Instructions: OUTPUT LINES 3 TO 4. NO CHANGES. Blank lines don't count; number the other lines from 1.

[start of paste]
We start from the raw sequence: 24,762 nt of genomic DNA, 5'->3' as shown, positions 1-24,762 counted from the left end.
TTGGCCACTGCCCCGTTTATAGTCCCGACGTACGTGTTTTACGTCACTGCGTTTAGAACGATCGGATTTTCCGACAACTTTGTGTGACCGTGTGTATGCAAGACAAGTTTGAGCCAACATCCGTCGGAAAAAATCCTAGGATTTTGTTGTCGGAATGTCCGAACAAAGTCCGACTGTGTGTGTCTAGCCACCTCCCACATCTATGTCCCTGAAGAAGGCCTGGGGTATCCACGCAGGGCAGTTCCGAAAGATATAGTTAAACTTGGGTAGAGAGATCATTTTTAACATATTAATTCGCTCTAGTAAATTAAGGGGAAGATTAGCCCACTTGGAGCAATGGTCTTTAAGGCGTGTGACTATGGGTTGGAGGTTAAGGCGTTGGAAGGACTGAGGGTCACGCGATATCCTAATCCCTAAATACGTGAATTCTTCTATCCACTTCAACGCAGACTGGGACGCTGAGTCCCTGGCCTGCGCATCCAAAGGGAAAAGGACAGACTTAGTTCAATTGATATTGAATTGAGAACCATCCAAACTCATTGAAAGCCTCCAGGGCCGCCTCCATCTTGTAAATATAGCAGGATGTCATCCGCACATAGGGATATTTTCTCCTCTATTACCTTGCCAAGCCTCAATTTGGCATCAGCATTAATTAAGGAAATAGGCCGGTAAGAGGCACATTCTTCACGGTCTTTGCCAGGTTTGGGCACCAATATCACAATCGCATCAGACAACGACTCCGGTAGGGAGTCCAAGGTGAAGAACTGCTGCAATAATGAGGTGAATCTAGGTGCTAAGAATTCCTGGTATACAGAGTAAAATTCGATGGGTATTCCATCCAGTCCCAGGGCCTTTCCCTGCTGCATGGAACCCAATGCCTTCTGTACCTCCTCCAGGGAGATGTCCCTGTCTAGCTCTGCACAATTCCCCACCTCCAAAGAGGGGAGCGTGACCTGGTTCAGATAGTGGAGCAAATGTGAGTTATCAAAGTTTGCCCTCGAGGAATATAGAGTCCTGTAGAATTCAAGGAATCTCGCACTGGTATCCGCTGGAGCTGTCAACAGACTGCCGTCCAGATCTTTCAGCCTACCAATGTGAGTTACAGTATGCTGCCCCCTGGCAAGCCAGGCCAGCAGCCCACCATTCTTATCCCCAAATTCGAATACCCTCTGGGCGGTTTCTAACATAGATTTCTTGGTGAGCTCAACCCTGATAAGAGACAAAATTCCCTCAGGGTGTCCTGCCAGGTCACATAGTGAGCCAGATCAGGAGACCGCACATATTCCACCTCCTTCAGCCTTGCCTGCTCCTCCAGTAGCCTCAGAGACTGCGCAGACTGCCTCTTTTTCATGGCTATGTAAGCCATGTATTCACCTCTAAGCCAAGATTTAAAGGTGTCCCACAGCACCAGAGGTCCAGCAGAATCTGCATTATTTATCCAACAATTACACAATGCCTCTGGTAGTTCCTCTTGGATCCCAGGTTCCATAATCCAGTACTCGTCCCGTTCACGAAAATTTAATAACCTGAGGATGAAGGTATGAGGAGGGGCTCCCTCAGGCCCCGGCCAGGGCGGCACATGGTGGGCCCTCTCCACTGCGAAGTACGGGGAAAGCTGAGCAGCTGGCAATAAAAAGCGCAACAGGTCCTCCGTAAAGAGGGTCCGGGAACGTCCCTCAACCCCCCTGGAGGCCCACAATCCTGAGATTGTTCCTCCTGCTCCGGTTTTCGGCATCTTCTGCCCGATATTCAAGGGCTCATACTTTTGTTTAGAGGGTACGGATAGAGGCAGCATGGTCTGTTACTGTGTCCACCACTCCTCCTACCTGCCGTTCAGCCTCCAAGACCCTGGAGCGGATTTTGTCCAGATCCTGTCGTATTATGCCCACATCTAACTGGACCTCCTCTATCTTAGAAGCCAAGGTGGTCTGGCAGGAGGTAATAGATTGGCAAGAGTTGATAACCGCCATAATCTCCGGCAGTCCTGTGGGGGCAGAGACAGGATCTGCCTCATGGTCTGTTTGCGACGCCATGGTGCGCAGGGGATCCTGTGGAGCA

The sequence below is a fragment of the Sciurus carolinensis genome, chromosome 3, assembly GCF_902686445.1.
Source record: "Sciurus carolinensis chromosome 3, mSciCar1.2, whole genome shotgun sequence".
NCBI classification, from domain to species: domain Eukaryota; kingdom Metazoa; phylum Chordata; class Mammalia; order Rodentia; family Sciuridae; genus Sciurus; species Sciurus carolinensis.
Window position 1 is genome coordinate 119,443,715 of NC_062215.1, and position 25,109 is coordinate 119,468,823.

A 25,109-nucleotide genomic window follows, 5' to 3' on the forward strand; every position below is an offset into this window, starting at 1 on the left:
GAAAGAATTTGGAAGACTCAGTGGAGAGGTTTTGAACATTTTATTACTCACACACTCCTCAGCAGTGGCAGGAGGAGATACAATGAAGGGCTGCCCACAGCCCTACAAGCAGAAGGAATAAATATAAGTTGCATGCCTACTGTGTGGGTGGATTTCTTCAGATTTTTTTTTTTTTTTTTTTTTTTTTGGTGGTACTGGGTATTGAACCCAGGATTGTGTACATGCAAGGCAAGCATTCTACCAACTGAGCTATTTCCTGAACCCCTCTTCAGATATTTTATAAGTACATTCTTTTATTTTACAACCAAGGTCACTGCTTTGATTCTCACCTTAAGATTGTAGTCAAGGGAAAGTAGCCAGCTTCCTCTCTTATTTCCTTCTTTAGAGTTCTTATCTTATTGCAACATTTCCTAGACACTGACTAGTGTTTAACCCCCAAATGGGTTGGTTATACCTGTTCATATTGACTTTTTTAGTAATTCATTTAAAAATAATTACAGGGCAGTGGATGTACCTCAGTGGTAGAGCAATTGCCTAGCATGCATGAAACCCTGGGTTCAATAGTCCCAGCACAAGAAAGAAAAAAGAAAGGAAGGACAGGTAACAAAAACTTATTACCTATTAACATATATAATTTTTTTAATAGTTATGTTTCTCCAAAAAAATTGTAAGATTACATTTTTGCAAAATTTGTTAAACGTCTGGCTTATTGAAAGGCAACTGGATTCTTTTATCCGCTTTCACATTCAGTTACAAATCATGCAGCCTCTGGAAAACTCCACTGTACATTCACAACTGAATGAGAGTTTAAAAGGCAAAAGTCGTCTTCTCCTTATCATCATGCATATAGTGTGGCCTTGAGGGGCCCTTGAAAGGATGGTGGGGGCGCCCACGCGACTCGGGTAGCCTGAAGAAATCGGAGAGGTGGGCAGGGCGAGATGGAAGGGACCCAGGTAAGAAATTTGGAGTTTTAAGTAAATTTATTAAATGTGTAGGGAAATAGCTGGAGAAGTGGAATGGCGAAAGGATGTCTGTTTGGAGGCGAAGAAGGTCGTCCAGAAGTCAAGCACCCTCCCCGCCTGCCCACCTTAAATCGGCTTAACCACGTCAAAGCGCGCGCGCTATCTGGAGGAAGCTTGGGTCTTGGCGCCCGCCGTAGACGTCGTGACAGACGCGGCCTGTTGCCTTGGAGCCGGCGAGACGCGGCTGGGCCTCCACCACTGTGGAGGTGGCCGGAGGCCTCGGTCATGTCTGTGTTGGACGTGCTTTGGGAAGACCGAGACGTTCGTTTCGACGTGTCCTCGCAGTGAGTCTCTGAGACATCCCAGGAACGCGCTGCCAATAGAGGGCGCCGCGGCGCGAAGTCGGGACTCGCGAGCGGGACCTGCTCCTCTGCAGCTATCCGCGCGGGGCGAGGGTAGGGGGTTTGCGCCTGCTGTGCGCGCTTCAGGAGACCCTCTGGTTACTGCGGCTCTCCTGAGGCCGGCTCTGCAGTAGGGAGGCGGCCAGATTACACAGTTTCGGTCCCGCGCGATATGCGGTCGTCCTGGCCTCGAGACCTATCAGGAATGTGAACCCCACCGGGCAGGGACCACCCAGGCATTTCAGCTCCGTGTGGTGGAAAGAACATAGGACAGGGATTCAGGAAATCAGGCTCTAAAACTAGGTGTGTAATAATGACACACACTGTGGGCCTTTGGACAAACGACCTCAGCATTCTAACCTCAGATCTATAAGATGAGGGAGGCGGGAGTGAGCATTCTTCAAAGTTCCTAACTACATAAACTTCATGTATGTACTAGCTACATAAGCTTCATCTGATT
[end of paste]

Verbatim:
The sequence below is a fragment of the Sciurus carolinensis genome, chromosome 3, assembly GCF_902686445.1.
Source record: "Sciurus carolinensis chromosome 3, mSciCar1.2, whole genome shotgun sequence".